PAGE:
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Old Thursday, May 29, 2008
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Default Human Heart

Heart

Heart is a hollow muscular organ that pumps blood to all parts of the body. The circulatory system is one of the vital systems of the human body and is responsible for distributing oxygen and nutrients to the cells and tissues of the body and carrying away carbon dioxide and other waste products. The circulatory system is made up of the heart, blood and various blood vessels. Circulation is the process by which nutrients, respiratory gases, and metabolic products are transported throughout a living organism, permitting integration among the various tissues. The process includes the intake of metabolic materials, the conveyance of these materials throughout the organism, and the return of harmful by- products to the environment. The heart is the main component of the circulatory system and is considered as its power supply.

The heart must function ceaselessly and continuously because the body's tissues depend on a constant supply of oxygen and nutrients delivered by the flowing blood. If the heart stops pumping blood for more than a few minutes, death will result. The tissues that are affected the most by any fluctuations in the supply of blood are the brain, nerves and the heart muscle itself. If the brain doesn't get a proper supply of blood, death of brain cells results, leading to death of the person. Lowered amounts of blood supply to the heart muscle itself would lower the ability of the heart to pump blood to all parts of the body. This would cause brain damage and death of the person. The human heart is shaped like an upside-down pear and is located slightly to the left of center inside the chest cavity.

The heart consists mostly of muscle, the myocardial cells arranged in ways that set it apart from other types of muscle. The outstanding characteristics of the action of the heart are its contractility, which is the basis for its pumping action, and the rhythmicity of the contraction. This periodic contraction begins in the developing embryo about three weeks after conception and continues throughout the lifetime. Heart muscle differs from its counterpart, skeletal muscle, in that it exhibits rhythmic contractions. The amount of blood pumped by the heart per minute i.e. the cardiac output varies to meet the metabolic needs of the peripheral tissues like muscle, kidney, brain, skin, liver, heart, gastrointestinal tract. The cardiac muscle rests only for a fraction of a second between beats. During the typical life span of a human being, the heart will beat nearly 2.8 billion times and pump169 million liters of blood.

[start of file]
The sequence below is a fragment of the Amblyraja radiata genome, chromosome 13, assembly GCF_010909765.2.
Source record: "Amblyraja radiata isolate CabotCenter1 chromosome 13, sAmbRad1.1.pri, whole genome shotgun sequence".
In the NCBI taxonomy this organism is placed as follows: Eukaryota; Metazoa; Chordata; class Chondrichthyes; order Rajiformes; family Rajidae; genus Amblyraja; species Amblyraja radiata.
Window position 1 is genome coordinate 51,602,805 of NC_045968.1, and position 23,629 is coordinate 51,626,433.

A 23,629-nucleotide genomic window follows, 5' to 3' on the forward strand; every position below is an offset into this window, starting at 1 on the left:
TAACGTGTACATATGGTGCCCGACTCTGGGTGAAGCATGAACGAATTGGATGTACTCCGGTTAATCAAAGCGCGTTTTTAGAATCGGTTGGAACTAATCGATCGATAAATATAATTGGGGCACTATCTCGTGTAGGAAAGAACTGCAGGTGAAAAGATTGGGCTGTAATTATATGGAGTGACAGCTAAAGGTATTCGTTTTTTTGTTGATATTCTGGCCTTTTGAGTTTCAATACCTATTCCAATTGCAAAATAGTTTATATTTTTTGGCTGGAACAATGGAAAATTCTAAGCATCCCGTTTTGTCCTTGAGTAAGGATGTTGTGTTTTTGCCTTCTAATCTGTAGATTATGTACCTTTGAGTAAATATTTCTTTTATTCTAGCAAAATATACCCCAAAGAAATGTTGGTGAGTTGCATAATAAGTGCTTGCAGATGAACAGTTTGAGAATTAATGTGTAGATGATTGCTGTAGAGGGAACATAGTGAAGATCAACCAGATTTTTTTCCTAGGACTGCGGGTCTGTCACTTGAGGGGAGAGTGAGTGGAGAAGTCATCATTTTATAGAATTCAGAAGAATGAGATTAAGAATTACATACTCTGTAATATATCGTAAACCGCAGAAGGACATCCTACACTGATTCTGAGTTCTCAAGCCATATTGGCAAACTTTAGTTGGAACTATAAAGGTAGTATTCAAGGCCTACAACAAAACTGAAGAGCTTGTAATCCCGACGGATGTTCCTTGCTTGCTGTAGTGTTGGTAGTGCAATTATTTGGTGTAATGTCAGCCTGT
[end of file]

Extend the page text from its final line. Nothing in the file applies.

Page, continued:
Since prehistoric times people have had a sense of the heart?s vital importance. Cave paintings from 20,000 years ago depict a stylized heart inside the outline of hunted animals such as bison and elephant. The ancient Greeks believed the heart was the seat of intelligence. From the time of Aristotle in the 4th century BC it had been widely believed that the blood vessels contained both blood and air. Galen, the Greco-Roman physician, in the 2nd century AD proved that the arteries contained only blood but still believed that air entered the right side of the heart from the lungs.

Early in the 16th century the idea of a pulmonary circulation?that is, a circular motion of blood through heart and lungs?began to occur to some anatomists. It was the English physician William Harvey who discovered the true nature of the circulation of the blood and of the function of the heart as a pump. Other cultures had their own beliefs regarding the importance of the heart. Many of them believed the heart to be the source of the soul or of the emotions. This idea persists even today in popular culture and various verbal expressions, such as ?heartbreak.? Heart is also considered as a symbol of love and affection.



CIRCULATORY SYSTEM